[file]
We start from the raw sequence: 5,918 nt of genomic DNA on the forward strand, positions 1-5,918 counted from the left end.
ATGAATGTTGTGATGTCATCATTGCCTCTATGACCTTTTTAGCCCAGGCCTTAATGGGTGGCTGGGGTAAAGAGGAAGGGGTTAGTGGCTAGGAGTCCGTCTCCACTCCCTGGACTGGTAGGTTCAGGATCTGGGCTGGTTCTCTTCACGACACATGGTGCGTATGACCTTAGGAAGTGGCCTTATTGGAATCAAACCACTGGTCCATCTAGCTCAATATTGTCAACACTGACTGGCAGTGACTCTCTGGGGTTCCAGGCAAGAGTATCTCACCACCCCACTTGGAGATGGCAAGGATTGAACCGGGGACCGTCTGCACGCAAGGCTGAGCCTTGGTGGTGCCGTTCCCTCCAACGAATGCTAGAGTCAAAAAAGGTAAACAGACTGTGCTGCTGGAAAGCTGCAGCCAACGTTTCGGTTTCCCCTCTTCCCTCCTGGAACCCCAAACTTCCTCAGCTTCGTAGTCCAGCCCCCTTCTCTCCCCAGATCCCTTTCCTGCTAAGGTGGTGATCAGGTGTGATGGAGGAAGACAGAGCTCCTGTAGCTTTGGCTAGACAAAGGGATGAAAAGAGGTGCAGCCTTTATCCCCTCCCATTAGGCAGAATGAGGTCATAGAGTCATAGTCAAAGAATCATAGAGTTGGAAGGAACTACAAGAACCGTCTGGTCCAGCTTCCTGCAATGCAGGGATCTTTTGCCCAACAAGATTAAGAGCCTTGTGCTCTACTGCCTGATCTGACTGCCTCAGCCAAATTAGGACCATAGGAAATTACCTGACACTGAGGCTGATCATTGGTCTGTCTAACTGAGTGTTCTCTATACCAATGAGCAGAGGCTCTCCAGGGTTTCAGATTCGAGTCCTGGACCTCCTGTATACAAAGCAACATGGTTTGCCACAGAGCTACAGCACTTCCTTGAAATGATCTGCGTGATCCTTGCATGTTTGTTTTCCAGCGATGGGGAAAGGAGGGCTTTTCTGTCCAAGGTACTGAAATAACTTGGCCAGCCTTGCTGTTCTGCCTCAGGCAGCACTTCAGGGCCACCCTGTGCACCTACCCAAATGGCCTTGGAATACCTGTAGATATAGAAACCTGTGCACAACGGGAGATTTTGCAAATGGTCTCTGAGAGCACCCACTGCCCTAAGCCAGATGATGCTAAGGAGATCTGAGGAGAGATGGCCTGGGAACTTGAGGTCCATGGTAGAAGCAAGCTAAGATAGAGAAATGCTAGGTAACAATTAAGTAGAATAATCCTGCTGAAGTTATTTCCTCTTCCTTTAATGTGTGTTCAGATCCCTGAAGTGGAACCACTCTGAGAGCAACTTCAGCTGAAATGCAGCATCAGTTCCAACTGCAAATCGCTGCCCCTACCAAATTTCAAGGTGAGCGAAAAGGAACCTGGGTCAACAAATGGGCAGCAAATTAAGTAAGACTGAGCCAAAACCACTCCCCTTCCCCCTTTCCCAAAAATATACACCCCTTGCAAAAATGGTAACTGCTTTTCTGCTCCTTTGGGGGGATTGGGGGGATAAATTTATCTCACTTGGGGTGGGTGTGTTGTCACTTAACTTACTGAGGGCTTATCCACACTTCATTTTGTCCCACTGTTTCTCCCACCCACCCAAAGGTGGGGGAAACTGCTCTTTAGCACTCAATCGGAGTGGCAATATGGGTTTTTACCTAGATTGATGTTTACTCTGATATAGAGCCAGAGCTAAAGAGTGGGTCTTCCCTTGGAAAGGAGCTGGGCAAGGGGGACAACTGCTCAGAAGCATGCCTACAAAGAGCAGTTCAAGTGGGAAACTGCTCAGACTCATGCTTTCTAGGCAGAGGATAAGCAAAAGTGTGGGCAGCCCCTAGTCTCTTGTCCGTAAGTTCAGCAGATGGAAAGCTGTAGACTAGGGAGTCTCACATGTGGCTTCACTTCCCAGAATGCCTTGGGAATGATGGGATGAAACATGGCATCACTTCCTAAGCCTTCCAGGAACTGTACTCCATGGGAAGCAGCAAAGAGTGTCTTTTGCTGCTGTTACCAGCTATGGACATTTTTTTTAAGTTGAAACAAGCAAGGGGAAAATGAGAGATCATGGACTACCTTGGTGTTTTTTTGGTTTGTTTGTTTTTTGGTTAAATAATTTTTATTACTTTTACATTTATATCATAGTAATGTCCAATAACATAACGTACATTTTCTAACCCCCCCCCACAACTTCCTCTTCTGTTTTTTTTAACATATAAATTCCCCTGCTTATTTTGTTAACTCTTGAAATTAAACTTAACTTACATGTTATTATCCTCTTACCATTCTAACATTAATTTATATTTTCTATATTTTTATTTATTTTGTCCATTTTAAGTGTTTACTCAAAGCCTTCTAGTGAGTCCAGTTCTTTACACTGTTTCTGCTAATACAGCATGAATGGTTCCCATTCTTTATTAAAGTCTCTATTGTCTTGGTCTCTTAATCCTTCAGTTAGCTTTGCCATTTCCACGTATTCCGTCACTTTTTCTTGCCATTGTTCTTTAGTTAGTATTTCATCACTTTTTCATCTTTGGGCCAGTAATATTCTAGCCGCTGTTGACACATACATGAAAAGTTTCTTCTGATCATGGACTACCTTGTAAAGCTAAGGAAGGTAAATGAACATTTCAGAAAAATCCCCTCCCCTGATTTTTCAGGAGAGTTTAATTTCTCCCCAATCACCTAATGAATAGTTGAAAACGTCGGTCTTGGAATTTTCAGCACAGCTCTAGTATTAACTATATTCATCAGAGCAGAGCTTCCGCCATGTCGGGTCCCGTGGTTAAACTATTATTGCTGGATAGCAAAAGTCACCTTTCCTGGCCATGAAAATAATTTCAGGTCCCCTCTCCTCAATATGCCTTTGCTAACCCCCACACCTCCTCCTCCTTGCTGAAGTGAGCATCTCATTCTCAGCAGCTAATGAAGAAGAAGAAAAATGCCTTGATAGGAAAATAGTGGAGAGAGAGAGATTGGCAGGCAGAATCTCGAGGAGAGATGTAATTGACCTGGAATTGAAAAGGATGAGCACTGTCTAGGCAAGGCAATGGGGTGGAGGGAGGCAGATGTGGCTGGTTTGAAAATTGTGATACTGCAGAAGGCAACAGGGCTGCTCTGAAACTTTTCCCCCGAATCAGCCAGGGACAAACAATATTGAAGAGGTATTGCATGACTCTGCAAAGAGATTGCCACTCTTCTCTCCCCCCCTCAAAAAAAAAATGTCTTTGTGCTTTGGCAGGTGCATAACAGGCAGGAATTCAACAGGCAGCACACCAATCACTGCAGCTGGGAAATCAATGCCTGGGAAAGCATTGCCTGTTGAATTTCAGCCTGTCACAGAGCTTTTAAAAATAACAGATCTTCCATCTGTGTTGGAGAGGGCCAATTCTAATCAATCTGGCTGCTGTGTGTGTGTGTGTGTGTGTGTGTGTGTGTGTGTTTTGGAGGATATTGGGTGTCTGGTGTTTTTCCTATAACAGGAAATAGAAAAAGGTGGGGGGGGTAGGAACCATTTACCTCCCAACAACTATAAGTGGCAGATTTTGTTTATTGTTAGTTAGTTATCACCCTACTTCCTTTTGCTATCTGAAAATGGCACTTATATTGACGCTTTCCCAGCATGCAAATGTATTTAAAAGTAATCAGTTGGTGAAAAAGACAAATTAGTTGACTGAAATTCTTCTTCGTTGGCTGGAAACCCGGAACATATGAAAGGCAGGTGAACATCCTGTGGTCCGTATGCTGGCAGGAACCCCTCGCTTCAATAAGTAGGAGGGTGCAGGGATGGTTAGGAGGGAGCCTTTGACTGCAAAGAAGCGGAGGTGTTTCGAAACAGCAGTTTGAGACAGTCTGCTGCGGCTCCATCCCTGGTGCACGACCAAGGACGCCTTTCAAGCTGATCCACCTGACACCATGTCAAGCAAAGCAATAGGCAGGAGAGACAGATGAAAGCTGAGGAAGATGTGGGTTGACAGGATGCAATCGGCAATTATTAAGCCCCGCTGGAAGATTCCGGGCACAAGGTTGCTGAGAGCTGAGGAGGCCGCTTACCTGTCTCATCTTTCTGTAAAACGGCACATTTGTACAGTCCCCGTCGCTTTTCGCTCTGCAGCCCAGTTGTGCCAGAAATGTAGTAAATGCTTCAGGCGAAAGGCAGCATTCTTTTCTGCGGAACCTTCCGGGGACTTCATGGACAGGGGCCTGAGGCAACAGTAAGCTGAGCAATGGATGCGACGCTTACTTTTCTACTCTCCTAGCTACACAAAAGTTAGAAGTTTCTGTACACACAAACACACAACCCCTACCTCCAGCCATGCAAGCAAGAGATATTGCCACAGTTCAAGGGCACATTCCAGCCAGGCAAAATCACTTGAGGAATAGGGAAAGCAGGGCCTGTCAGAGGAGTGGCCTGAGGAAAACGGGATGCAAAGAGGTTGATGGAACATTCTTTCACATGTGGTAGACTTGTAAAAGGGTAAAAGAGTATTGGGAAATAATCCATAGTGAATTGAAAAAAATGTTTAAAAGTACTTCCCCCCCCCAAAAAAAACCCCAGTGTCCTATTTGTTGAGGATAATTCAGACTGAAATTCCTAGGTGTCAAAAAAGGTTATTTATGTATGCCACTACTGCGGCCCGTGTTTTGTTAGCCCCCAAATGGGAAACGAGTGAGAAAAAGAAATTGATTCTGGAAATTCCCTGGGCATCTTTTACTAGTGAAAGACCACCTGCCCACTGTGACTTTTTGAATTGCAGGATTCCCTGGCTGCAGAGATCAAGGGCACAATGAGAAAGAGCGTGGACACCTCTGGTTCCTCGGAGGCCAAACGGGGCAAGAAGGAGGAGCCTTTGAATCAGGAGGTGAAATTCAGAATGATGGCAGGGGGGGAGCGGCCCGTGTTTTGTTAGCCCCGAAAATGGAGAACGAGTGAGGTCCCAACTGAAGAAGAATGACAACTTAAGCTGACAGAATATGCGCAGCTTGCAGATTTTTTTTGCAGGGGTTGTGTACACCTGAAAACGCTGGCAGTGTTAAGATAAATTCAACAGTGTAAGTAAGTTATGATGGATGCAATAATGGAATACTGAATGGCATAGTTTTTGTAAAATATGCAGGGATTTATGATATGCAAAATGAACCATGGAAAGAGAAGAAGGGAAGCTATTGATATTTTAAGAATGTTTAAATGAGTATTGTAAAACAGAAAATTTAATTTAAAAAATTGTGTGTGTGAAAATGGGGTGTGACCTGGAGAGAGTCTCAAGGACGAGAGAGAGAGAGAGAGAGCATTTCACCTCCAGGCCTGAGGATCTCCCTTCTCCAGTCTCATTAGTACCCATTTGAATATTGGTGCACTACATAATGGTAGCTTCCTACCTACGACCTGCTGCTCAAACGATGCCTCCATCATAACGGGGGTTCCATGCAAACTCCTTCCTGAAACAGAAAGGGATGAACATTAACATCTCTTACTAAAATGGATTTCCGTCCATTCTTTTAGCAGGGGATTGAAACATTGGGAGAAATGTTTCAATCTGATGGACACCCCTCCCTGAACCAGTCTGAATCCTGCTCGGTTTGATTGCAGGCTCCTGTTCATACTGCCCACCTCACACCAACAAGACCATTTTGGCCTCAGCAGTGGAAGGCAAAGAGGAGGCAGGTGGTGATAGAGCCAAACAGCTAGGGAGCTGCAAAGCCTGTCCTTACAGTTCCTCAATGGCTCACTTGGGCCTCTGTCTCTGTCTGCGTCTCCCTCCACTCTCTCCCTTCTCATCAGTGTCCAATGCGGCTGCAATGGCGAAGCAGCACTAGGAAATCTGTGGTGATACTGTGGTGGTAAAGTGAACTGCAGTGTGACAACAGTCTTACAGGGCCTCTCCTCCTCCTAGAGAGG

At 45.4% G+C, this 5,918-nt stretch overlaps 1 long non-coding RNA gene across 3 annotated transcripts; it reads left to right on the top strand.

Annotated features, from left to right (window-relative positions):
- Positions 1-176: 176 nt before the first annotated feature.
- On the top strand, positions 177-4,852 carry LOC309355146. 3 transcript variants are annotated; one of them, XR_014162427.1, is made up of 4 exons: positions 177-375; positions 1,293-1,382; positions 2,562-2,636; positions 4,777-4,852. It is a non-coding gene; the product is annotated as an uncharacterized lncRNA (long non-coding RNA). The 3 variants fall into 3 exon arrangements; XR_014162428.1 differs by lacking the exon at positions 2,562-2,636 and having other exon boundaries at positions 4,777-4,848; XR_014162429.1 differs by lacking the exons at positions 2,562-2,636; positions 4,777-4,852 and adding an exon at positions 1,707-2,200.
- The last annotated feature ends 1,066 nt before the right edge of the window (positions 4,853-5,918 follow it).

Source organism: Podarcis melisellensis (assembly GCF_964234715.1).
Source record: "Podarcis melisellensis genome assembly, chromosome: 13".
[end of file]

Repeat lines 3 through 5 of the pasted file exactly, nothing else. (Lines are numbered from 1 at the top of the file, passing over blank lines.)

At 45.4% G+C, this 5,918-nt stretch overlaps 1 long non-coding RNA gene across 3 annotated transcripts; it reads left to right on the top strand.

Annotated features, from left to right (window-relative positions):
- Positions 1-176: 176 nt before the first annotated feature.